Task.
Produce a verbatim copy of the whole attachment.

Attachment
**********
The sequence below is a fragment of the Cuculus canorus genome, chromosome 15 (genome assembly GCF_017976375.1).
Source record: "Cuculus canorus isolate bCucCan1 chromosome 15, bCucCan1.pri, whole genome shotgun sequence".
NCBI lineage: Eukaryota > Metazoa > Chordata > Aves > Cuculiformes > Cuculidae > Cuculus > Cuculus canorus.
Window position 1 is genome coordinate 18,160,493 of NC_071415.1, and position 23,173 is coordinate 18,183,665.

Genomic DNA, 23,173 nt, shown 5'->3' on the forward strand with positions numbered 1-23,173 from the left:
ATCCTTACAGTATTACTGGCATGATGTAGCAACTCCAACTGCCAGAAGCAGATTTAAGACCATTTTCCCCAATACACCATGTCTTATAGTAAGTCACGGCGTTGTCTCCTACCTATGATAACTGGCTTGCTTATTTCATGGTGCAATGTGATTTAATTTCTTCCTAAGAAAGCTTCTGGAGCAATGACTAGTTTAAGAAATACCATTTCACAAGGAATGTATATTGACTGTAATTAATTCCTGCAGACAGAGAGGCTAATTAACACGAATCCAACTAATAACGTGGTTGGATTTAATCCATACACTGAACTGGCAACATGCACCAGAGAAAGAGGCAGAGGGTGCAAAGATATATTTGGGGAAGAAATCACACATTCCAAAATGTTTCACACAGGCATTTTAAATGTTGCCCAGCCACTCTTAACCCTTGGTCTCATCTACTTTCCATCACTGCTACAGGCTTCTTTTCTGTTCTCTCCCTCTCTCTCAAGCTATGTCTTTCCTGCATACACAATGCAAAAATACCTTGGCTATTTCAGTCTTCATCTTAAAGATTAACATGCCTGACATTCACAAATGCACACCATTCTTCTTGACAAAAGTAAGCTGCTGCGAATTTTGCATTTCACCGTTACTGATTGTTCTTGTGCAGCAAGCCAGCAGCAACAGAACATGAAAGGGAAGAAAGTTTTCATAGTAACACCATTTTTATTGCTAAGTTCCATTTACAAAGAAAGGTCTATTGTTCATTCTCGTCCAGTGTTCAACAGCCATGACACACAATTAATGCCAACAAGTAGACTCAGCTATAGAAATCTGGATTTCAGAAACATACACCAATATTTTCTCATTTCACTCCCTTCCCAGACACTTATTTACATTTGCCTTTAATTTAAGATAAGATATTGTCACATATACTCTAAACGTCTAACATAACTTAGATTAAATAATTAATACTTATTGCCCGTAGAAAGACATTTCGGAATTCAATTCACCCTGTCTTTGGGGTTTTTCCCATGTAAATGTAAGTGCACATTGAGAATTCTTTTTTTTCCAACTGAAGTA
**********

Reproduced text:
The sequence below is a fragment of the Cuculus canorus genome, chromosome 15 (genome assembly GCF_017976375.1).
Source record: "Cuculus canorus isolate bCucCan1 chromosome 15, bCucCan1.pri, whole genome shotgun sequence".
NCBI lineage: Eukaryota > Metazoa > Chordata > Aves > Cuculiformes > Cuculidae > Cuculus > Cuculus canorus.
Window position 1 is genome coordinate 18,160,493 of NC_071415.1, and position 23,173 is coordinate 18,183,665.

Genomic DNA, 23,173 nt, shown 5'->3' on the forward strand with positions numbered 1-23,173 from the left:
ATCCTTACAGTATTACTGGCATGATGTAGCAACTCCAACTGCCAGAAGCAGATTTAAGACCATTTTCCCCAATACACCATGTCTTATAGTAAGTCACGGCGTTGTCTCCTACCTATGATAACTGGCTTGCTTATTTCATGGTGCAATGTGATTTAATTTCTTCCTAAGAAAGCTTCTGGAGCAATGACTAGTTTAAGAAATACCATTTCACAAGGAATGTATATTGACTGTAATTAATTCCTGCAGACAGAGAGGCTAATTAACACGAATCCAACTAATAACGTGGTTGGATTTAATCCATACACTGAACTGGCAACATGCACCAGAGAAAGAGGCAGAGGGTGCAAAGATATATTTGGGGAAGAAATCACACATTCCAAAATGTTTCACACAGGCATTTTAAATGTTGCCCAGCCACTCTTAACCCTTGGTCTCATCTACTTTCCATCACTGCTACAGGCTTCTTTTCTGTTCTCTCCCTCTCTCTCAAGCTATGTCTTTCCTGCATACACAATGCAAAAATACCTTGGCTATTTCAGTCTTCATCTTAAAGATTAACATGCCTGACATTCACAAATGCACACCATTCTTCTTGACAAAAGTAAGCTGCTGCGAATTTTGCATTTCACCGTTACTGATTGTTCTTGTGCAGCAAGCCAGCAGCAACAGAACATGAAAGGGAAGAAAGTTTTCATAGTAACACCATTTTTATTGCTAAGTTCCATTTACAAAGAAAGGTCTATTGTTCATTCTCGTCCAGTGTTCAACAGCCATGACACACAATTAATGCCAACAAGTAGACTCAGCTATAGAAATCTGGATTTCAGAAACATACACCAATATTTTCTCATTTCACTCCCTTCCCAGACACTTATTTACATTTGCCTTTAATTTAAGATAAGATATTGTCACATATACTCTAAACGTCTAACATAACTTAGATTAAATAATTAATACTTATTGCCCGTAGAAAGACATTTCGGAATTCAATTCACCCTGTCTTTGGGGTTTTTCCCATGTAAATGTAAGTGCACATTGAGAATTCTTTTTTTTCCAACTGAAGTA